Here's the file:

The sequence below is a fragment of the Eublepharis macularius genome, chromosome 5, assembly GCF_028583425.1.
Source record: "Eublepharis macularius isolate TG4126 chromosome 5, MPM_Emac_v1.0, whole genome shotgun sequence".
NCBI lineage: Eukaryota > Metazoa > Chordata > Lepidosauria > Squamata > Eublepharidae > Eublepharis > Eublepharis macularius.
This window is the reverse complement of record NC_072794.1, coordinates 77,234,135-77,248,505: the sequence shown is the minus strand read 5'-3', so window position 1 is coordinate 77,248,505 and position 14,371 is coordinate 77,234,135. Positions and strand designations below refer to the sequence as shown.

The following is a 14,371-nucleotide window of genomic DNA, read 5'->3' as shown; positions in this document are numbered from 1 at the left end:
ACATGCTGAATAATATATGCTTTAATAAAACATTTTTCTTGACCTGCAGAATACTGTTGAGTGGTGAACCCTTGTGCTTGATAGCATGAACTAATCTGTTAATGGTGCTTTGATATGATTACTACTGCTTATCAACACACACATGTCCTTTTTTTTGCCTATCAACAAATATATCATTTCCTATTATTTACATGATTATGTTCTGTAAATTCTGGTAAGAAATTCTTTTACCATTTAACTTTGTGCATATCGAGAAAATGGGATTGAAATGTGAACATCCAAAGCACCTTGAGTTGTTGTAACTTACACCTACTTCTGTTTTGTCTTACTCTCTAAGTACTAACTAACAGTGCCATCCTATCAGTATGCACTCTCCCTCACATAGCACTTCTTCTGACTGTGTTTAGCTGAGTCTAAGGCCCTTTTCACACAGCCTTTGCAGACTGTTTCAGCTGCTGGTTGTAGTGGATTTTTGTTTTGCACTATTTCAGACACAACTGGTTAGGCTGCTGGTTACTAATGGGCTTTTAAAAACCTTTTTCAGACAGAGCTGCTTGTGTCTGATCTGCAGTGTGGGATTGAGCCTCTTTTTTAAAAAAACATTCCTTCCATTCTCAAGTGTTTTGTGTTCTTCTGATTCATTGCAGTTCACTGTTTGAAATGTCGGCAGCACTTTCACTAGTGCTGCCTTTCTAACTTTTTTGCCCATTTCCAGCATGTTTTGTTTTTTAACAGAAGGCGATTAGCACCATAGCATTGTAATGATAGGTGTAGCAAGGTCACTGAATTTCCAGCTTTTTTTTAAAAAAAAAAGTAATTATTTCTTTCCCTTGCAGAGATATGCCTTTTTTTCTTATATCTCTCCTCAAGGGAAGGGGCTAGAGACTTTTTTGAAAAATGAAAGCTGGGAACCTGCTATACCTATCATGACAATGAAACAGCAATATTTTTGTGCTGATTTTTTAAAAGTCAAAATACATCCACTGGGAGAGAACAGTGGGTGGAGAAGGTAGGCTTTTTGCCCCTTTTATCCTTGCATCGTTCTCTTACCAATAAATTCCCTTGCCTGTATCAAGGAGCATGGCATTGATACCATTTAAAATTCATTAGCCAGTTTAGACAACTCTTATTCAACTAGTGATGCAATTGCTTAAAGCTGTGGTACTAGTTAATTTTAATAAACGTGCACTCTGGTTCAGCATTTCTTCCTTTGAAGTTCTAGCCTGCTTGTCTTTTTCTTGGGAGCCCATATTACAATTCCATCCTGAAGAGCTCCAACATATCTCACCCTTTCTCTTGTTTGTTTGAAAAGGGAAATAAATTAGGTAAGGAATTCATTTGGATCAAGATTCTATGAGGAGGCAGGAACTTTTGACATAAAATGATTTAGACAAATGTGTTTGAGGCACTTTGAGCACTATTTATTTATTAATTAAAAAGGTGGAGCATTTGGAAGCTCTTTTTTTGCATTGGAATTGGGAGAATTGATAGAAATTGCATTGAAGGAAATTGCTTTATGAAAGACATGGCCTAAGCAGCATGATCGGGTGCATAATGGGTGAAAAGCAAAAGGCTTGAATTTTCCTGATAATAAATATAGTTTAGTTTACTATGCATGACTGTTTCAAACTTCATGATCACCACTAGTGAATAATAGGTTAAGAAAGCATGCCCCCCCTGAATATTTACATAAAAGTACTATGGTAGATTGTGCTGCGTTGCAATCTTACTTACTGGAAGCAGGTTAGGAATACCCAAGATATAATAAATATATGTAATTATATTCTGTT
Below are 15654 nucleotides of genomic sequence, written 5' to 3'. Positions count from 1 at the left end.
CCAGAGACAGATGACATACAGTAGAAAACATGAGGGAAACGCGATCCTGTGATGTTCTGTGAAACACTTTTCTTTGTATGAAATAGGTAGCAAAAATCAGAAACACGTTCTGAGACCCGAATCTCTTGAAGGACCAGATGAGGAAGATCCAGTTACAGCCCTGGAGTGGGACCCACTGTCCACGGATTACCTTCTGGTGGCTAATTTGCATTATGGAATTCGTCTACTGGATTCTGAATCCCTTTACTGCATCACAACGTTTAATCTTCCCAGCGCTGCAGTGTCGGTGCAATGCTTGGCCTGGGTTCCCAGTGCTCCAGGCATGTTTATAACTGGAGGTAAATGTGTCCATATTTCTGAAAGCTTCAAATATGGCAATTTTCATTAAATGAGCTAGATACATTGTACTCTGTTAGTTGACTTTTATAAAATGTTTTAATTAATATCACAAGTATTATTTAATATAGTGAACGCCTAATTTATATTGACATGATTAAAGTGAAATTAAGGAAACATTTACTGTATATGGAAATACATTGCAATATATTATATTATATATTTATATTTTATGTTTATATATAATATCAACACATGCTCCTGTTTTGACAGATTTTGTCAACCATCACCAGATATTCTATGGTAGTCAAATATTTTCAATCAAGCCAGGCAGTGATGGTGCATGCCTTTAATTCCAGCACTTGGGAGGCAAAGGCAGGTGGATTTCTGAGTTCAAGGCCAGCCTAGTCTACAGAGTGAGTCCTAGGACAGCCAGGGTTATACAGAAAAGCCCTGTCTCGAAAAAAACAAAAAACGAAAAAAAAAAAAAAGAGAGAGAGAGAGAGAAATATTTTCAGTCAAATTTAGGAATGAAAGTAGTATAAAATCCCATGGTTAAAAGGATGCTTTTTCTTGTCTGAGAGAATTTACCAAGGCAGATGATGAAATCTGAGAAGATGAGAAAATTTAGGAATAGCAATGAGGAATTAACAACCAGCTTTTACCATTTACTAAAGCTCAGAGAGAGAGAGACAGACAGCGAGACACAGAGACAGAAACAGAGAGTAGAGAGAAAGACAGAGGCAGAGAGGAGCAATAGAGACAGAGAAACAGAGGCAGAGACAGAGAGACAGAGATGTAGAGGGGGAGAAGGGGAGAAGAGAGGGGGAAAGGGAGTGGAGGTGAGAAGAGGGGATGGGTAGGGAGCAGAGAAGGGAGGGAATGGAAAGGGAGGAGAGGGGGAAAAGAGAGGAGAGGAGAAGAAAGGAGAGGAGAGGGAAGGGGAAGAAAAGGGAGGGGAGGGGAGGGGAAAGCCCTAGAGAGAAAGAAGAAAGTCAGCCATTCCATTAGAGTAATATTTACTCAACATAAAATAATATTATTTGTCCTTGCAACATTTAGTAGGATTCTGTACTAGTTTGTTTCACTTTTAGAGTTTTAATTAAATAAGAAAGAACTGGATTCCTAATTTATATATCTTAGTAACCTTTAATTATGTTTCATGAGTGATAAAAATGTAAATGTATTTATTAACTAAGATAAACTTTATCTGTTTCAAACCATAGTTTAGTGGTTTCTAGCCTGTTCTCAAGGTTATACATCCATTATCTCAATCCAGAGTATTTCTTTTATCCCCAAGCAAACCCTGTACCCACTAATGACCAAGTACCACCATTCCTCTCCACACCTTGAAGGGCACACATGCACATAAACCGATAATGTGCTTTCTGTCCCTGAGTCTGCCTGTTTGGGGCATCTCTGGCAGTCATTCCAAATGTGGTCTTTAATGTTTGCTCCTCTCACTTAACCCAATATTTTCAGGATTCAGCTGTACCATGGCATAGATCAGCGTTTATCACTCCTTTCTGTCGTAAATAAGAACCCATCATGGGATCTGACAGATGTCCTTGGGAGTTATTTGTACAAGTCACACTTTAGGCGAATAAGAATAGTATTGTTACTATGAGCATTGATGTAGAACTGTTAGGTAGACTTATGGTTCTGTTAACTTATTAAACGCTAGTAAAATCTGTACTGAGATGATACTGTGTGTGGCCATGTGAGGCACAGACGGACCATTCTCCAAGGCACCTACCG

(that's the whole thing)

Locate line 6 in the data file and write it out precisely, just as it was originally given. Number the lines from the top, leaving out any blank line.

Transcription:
ACATGCTGAATAATATATGCTTTAATAAAACATTTTTCTTGACCTGCAGAATACTGTTGAGTGGTGAACCCTTGTGCTTGATAGCATGAACTAATCTGTTAATGGTGCTTTGATATGATTACTACTGCTTATCAACACACACATGTCCTTTTTTTTGCCTATCAACAAATATATCATTTCCTATTATTTACATGATTATGTTCTGTAAATTCTGGTAAGAAATTCTTTTACCATTTAACTTTGTGCATATCGAGAAAATGGGATTGAAATGTGAACATCCAAAGCACCTTGAGTTGTTGTAACTTACACCTACTTCTGTTTTGTCTTACTCTCTAAGTACTAACTAACAGTGCCATCCTATCAGTATGCACTCTCCCTCACATAGCACTTCTTCTGACTGTGTTTAGCTGAGTCTAAGGCCCTTTTCACACAGCCTTTGCAGACTGTTTCAGCTGCTGGTTGTAGTGGATTTTTGTTTTGCACTATTTCAGACACAACTGGTTAGGCTGCTGGTTACTAATGGGCTTTTAAAAACCTTTTTCAGACAGAGCTGCTTGTGTCTGATCTGCAGTGTGGGATTGAGCCTCTTTTTTAAAAAAACATTCCTTCCATTCTCAAGTGTTTTGTGTTCTTCTGATTCATTGCAGTTCACTGTTTGAAATGTCGGCAGCACTTTCACTAGTGCTGCCTTTCTAACTTTTTTGCCCATTTCCAGCATGTTTTGTTTTTTAACAGAAGGCGATTAGCACCATAGCATTGTAATGATAGGTGTAGCAAGGTCACTGAATTTCCAGCTTTTTTTTAAAAAAAAAAGTAATTATTTCTTTCCCTTGCAGAGATATGCCTTTTTTTCTTATATCTCTCCTCAAGGGAAGGGGCTAGAGACTTTTTTGAAAAATGAAAGCTGGGAACCTGCTATACCTATCATGACAATGAAACAGCAATATTTTTGTGCTGATTTTTTAAAAGTCAAAATACATCCACTGGGAGAGAACAGTGGGTGGAGAAGGTAGGCTTTTTGCCCCTTTTATCCTTGCATCGTTCTCTTACCAATAAATTCCCTTGCCTGTATCAAGGAGCATGGCATTGATACCATTTAAAATTCATTAGCCAGTTTAGACAACTCTTATTCAACTAGTGATGCAATTGCTTAAAGCTGTGGTACTAGTTAATTTTAATAAACGTGCACTCTGGTTCAGCATTTCTTCCTTTGAAGTTCTAGCCTGCTTGTCTTTTTCTTGGGAGCCCATATTACAATTCCATCCTGAAGAGCTCCAACATATCTCACCCTTTCTCTTGTTTGTTTGAAAAGGGAAATAAATTAGGTAAGGAATTCATTTGGATCAAGATTCTATGAGGAGGCAGGAACTTTTGACATAAAATGATTTAGACAAATGTGTTTGAGGCACTTTGAGCACTATTTATTTATTAATTAAAAAGGTGGAGCATTTGGAAGCTCTTTTTTTGCATTGGAATTGGGAGAATTGATAGAAATTGCATTGAAGGAAATTGCTTTATGAAAGACATGGCCTAAGCAGCATGATCGGGTGCATAATGGGTGAAAAGCAAAAGGCTTGAATTTTCCTGATAATAAATATAGTTTAGTTTACTATGCATGACTGTTTCAAACTTCATGATCACCACTAGTGAATAATAGGTTAAGAAAGCATGCCCCCCCTGAATATTTACATAAAAGTACTATGGTAGATTGTGCTGCGTTGCAATCTTACTTACTGGAAGCAGGTTAGGAATACCCAAGATATAATAAATATATGTAATTATATTCTGTT